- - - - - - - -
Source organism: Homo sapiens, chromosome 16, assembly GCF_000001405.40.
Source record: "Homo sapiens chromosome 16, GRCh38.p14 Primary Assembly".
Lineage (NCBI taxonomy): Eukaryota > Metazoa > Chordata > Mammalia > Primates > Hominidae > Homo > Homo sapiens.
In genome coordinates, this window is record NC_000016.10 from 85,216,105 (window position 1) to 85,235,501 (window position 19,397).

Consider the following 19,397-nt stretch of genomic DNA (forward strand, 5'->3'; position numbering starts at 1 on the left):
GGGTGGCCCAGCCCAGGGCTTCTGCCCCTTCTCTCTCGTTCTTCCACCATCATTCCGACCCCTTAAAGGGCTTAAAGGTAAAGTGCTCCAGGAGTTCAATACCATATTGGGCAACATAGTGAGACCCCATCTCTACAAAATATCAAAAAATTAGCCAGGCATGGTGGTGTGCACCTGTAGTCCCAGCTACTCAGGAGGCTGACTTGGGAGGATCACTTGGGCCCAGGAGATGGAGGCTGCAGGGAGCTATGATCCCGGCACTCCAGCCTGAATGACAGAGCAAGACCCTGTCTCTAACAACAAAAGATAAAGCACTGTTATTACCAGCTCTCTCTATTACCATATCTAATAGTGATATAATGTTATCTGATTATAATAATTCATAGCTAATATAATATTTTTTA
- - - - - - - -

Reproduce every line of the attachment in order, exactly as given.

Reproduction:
Source organism: Homo sapiens, chromosome 16, assembly GCF_000001405.40.
Source record: "Homo sapiens chromosome 16, GRCh38.p14 Primary Assembly".
Lineage (NCBI taxonomy): Eukaryota > Metazoa > Chordata > Mammalia > Primates > Hominidae > Homo > Homo sapiens.
In genome coordinates, this window is record NC_000016.10 from 85,216,105 (window position 1) to 85,235,501 (window position 19,397).

Consider the following 19,397-nt stretch of genomic DNA (forward strand, 5'->3'; position numbering starts at 1 on the left):
GGGTGGCCCAGCCCAGGGCTTCTGCCCCTTCTCTCTCGTTCTTCCACCATCATTCCGACCCCTTAAAGGGCTTAAAGGTAAAGTGCTCCAGGAGTTCAATACCATATTGGGCAACATAGTGAGACCCCATCTCTACAAAATATCAAAAAATTAGCCAGGCATGGTGGTGTGCACCTGTAGTCCCAGCTACTCAGGAGGCTGACTTGGGAGGATCACTTGGGCCCAGGAGATGGAGGCTGCAGGGAGCTATGATCCCGGCACTCCAGCCTGAATGACAGAGCAAGACCCTGTCTCTAACAACAAAAGATAAAGCACTGTTATTACCAGCTCTCTCTATTACCATATCTAATAGTGATATAATGTTATCTGATTATAATAATTCATAGCTAATATAATATTTTTTA